Opinion: Carolina Beat

Government as travel agent

Even with deregulation, federal rules have a major impact on airline routes and flight availability

The arrival of summer means vacation time for many, and airports stay busy. While we think of domestic airline service as being deregulated, the reality is that government decisions still play a role in where airlines fly.

The most obvious case of government involvement comes in awarding international routes. While the U.S. Department of Transportation has done a good job of pushing “Open Skies” agreements that allow airlines to fly to foreign destinations as often as they want, some countries do not allow such deals.

In those cases, the DOT allocates the limited number of flights that are available. These route award proceedings often are contested hotly; an airline can make a lot of money by being one of the few allowed to serve a popular destination.

Flight rights to Cuba, China, and Tokyo’s Haneda Airport are among the routes that the DOT will hand out this year. There’s a North Carolina link here, as American Airlines wants to fly from Charlotte to Havana daily, but the current U.S. agreement with Cuba allows only 20 flights a day, and various airlines have requested more than 60 daily flights to Havana.

If you’re flying to Washington or New York City, government policy influences your travel options. Four key airports — Newark, John F. Kennedy, LaGuardia, and Reagan National — are heavily congested.

The DOT has responded by imposing capacity limits,assigning airlines a fixed number of takeoff and landing slots. In addition, LaGuardia and Reagan National both allow only nonstop flights within a limited geographic radius to encourage usage at alternative airports.

Federal law also limits capacity at Dallas Love Field, the airport used by Southwest Airlines. Local politicians wanted Dallas-Fort Worth International Airport to be the airport for the entire Dallas-Fort Worth metroplex and set limits on Love Field’s usage before Southwest was formed.

In 2014, the restrictions on Love Field changed from geographic — nonstop flights could serve only some nearby states — to a hard cap on the number of gates at Love Field. The change has allowed Southwest to offer one flight a day from Love to both Charlotte and Raleigh, but also limits future growth severely.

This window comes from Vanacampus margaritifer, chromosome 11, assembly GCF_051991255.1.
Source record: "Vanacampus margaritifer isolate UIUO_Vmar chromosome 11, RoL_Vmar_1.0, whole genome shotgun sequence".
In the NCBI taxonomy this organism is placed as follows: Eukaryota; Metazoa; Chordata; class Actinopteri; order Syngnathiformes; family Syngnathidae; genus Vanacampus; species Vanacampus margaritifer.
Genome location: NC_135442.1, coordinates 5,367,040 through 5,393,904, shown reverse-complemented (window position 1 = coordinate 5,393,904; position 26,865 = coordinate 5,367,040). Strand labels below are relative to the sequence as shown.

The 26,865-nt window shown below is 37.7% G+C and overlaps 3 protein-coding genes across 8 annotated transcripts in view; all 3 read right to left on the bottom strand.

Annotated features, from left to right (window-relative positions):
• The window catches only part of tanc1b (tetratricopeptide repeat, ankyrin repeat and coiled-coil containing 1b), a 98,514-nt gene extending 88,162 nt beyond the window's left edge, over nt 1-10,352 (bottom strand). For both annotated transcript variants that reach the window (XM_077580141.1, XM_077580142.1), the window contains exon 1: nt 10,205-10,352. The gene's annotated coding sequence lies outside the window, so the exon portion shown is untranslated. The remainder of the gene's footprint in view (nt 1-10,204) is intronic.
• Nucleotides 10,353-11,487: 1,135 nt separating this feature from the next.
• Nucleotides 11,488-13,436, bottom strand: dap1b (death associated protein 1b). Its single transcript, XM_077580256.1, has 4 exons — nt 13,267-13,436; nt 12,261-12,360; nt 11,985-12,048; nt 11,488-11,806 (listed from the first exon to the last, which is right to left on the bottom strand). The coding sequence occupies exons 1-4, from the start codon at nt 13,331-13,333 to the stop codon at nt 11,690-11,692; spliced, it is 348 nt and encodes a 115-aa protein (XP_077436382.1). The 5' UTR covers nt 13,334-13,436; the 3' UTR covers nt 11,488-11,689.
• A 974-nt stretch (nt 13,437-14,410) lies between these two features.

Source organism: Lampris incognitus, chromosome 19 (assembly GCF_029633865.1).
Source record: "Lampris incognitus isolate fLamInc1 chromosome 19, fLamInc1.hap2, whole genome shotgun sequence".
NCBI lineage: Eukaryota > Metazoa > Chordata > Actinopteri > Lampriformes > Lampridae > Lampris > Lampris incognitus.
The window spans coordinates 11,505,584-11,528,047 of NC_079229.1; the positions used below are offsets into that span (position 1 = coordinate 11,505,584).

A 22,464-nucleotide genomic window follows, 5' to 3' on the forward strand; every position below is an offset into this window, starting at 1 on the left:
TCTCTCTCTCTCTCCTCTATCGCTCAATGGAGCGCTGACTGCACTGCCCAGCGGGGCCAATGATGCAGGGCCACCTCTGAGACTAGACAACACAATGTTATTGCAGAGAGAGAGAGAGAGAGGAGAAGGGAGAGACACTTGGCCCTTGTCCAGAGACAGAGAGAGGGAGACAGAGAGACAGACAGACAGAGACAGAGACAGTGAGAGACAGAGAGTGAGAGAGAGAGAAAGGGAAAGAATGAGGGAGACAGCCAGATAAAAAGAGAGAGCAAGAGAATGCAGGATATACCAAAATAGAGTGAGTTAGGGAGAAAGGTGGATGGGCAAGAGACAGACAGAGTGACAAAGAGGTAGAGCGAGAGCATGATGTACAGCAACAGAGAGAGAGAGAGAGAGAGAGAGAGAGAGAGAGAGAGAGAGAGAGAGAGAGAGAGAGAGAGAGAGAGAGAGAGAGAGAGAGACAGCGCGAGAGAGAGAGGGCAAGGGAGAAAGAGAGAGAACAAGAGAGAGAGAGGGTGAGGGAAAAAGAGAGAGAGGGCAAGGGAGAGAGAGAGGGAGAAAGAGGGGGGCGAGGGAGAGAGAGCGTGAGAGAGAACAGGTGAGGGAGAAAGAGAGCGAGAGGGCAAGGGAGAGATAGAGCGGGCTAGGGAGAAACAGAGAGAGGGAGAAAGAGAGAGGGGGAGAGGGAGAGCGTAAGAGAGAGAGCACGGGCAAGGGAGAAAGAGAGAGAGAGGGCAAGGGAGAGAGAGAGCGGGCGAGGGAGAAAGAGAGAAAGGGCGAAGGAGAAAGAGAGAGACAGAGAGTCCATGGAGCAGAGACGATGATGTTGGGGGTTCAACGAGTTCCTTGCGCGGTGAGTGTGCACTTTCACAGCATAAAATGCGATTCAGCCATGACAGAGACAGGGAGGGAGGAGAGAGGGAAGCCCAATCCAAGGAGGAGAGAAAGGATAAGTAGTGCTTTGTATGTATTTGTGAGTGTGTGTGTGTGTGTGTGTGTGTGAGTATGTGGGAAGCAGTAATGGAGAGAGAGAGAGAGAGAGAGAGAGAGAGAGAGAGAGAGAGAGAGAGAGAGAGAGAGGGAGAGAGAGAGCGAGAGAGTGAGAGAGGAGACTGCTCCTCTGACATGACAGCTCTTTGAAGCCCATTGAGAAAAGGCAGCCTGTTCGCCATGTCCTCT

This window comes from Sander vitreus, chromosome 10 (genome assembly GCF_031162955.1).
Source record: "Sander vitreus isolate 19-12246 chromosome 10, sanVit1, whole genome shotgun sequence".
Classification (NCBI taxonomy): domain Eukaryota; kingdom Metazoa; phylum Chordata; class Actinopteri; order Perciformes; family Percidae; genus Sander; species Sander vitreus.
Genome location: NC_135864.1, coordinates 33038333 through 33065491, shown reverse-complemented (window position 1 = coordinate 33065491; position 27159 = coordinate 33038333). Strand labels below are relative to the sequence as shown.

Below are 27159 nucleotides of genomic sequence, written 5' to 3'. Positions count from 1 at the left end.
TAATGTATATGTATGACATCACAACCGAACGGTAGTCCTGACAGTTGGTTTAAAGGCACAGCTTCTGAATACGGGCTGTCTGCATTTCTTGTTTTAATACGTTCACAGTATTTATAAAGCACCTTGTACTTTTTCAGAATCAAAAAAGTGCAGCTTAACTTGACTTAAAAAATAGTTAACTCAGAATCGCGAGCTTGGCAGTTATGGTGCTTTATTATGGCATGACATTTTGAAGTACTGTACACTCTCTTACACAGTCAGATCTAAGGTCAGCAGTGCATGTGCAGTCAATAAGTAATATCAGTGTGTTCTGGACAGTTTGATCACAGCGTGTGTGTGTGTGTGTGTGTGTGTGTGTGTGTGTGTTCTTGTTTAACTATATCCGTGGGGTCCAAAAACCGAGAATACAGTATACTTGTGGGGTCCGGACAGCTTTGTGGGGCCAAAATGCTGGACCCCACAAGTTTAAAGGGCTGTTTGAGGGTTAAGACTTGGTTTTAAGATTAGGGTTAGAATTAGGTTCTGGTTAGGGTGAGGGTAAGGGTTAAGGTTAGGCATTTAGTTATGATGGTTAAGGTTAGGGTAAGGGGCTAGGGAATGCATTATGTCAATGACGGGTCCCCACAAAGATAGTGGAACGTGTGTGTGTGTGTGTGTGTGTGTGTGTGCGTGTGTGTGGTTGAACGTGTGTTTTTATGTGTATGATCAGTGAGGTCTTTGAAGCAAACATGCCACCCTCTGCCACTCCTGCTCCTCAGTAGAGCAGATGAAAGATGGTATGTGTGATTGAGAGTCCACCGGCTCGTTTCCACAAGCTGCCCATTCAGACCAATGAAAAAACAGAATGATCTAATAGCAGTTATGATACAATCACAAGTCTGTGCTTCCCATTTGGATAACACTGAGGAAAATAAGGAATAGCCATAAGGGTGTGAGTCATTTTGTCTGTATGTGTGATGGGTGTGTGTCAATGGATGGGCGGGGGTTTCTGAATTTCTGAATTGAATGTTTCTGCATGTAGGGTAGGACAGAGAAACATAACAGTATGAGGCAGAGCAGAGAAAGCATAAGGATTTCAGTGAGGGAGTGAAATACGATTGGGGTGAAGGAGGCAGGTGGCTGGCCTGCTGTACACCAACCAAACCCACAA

On the other end of the spectrum are routes that are subsidized by either the federal or local governments. When airlines were deregulated in the late 1970s, the feds established a subsidy program for places that lost air service as a result of deregulation — the Essential Air Service program. It guarantees local airports could maintain access to cities they served in 1979, when deregulation came into effect.

Currently, more than 100 cities use the EAS program at a total cost of about $250 million a year. None of these cities is in North Carolina, though Beckley, W.Va.’s twice-daily EAS flights are to Charlotte.

The federal government also has a grant program for smaller cities to attract new flights. Unlike EAS, the Small Community Air Service Development Program requires communities to put up some of their own money to get a grant. Among the communities that applied for a SCASDP grant are Greenville, which wants to lure Delta Air Lines with flights to Atlanta, and Concord, which is seeking federal money to help market its existing flights to Florida on Allegiant Air.

Local airports often also offer financial incentives for new routes, sometimes in conjunction with an SCASDP bid. Raleigh-Durham International Airport is paying Delta up to $2.2 million, primarily with public money, to help cover first-year losses on the airline’s RDU-Paris flight.

Enjoy your vacation this summer. But as you’re flying to wherever you’re going — New York City, Dallas, Paris, or someplace else — keep in mind that government policy still can influence how you get there.